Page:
We’ve a pot paradox Puff the Magic Dragon himself might not be able to unroll.

On one hand (let’s call it Hit No. 1), legalizing marijuana use makes complete sense. Medicinal cannabis has proven, wide-ranging benefits for many chronic-illness sufferers. To ban it is cruel. In about six months, fortunately, medicinal forms will be available for sale to those with a prescription at sites designated by the state Health Department. In Bucks County, that’s Franklin Bioscience-Penn in Bristol, and in Montgomery, it’s Ilera Healthcare in Plymouth Meeting. Each can operate at three locations. Will one be in Willow Grove or Hatboro? Warminster or Southampton? We’ll soon know. That’s good news for patients, as well as for tax coffers.

Hit No. 2 also is an argument in favor of legalized use. If you can’t beat ’em, join ’em — and tax the heck out of it. Crack open a beer, or two or six? Light a joint? Either way, it’s already happening. So, let’s intelligently regulate recreational pot use in small amounts at home — and derive some financial good from it.

Ahhh, that’s good stuff, you say — so far.

But now let’s take another hit. On the other hand, there’s Hit No. 3: the downside. Who among us really wants to share the road, bus, train or workplace with a bunch of stoners? OK, so Cheech and Chong would have you believe they’re all cool and relaxed, safely driving a van (the opposite of the sharp and alert senses needed to drive). Society has proven time and again it’s not to be trusted operating a motor vehicle, handling a gun or working with dangerous equipment when impaired by alcohol. I’m not so sure marijuana use will prove any better.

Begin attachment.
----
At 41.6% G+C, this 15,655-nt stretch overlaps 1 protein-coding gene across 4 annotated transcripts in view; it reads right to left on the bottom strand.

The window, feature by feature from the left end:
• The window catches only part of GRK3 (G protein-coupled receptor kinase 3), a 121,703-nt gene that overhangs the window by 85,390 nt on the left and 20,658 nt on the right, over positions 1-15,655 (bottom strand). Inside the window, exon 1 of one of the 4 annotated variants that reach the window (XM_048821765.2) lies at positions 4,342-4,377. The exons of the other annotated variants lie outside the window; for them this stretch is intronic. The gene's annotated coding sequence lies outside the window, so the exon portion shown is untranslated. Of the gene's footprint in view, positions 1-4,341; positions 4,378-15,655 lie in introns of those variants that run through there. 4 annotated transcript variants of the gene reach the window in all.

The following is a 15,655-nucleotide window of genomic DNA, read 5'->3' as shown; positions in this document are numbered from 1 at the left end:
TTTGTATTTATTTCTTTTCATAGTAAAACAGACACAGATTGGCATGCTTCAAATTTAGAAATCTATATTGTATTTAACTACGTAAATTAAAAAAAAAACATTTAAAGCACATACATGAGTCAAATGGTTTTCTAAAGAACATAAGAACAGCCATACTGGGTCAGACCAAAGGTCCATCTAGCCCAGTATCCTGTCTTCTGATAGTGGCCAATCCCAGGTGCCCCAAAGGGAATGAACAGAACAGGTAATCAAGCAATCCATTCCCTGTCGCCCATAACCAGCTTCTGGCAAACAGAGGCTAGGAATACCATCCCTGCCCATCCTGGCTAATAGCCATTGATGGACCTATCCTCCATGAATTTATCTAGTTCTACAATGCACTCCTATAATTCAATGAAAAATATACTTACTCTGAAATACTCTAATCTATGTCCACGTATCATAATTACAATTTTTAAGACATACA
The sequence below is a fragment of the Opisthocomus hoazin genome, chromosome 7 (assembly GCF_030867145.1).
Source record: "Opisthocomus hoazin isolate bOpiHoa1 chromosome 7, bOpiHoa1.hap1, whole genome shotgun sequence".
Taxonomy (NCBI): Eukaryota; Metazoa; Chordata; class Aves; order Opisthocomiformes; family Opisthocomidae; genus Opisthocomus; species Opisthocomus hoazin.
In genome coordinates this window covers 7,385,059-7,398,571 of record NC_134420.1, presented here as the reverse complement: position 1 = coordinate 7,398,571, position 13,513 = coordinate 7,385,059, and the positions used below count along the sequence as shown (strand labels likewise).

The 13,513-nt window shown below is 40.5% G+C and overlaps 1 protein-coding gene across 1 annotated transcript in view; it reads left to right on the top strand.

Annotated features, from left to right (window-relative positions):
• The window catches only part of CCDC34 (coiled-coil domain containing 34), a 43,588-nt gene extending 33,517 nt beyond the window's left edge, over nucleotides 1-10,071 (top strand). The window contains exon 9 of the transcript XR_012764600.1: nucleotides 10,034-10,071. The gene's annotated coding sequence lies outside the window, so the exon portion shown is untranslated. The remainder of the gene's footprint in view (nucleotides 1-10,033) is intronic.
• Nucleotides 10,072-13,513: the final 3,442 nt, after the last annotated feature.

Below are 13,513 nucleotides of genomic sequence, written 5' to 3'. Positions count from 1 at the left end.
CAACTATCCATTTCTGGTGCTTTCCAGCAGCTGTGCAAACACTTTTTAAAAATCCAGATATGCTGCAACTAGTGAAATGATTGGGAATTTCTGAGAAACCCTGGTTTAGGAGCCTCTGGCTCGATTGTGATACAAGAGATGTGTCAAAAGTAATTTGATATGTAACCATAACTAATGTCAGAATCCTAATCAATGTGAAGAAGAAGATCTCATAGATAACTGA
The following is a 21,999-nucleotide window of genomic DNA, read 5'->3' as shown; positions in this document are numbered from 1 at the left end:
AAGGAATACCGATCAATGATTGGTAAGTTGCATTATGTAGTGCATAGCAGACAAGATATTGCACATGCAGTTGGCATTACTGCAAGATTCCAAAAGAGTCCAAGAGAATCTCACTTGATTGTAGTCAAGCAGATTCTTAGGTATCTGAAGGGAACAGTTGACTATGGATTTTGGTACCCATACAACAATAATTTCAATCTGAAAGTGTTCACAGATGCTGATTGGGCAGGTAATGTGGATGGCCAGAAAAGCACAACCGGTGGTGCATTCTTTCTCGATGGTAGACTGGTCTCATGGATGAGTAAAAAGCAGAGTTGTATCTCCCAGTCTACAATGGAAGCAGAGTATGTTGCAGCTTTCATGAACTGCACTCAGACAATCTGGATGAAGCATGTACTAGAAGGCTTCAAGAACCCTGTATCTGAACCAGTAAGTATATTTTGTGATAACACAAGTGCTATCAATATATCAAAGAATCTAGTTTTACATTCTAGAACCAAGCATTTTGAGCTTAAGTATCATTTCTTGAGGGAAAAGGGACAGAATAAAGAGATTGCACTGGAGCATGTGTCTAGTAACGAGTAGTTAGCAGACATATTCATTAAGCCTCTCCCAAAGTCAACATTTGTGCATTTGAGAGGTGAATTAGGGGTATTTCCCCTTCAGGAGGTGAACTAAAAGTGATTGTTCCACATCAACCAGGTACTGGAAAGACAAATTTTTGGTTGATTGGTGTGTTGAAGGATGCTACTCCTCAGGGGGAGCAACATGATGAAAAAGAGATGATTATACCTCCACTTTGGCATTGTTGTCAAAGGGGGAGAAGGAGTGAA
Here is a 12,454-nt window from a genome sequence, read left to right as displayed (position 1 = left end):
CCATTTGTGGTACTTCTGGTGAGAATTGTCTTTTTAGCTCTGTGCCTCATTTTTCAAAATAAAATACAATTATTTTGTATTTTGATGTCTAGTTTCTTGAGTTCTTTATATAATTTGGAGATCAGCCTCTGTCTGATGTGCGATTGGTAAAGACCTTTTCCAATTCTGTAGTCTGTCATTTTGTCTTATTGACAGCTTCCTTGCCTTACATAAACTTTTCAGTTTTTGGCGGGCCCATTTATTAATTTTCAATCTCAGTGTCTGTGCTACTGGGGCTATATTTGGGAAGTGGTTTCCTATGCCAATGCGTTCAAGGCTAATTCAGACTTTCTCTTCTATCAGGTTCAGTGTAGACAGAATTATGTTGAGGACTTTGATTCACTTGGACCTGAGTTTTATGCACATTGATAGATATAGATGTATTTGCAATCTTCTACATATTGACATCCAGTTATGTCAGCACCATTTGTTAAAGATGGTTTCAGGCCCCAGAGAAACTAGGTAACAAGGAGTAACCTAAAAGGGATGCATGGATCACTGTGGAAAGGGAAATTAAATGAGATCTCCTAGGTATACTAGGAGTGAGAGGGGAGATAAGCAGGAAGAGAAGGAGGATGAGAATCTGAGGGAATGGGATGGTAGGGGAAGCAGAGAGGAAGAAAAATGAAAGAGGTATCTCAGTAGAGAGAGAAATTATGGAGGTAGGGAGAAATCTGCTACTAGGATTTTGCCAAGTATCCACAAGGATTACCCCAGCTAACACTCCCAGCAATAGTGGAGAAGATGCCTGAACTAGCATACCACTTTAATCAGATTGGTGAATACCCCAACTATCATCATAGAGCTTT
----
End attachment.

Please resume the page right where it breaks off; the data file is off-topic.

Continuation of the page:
In fact, statistics show we’re already headed down a deadly road, with drugged driving (namely marijuana) surpassing drunk driving in fatal accidents. Of 70 fatal accidents examined in 2015 by the Governors Highway Safety Association and the Foundation for Advancing Alcohol Responsibility, 43 percent of victims tested positive for drugs (marijuana mostly), compared to 35.6 percent testing for alcohol. And the AAA Federation for Traffic Safety said Pennsylvania stats show marijuana use among drivers trending upward: from 8 percent of drivers using in 2009 to 17 percent in ’13.

The region is less than six months away now from medical marijuana for sale at a store near you — this at a time when recreational pot use also is finding favor with state legislators across the U.S. It’s an exciting and overdue time for an industry that holds much potential, but if we don’t watch our step, it all could go up in a puff of smoke.

Greg Vellner is a columnist for Montgomery Media.

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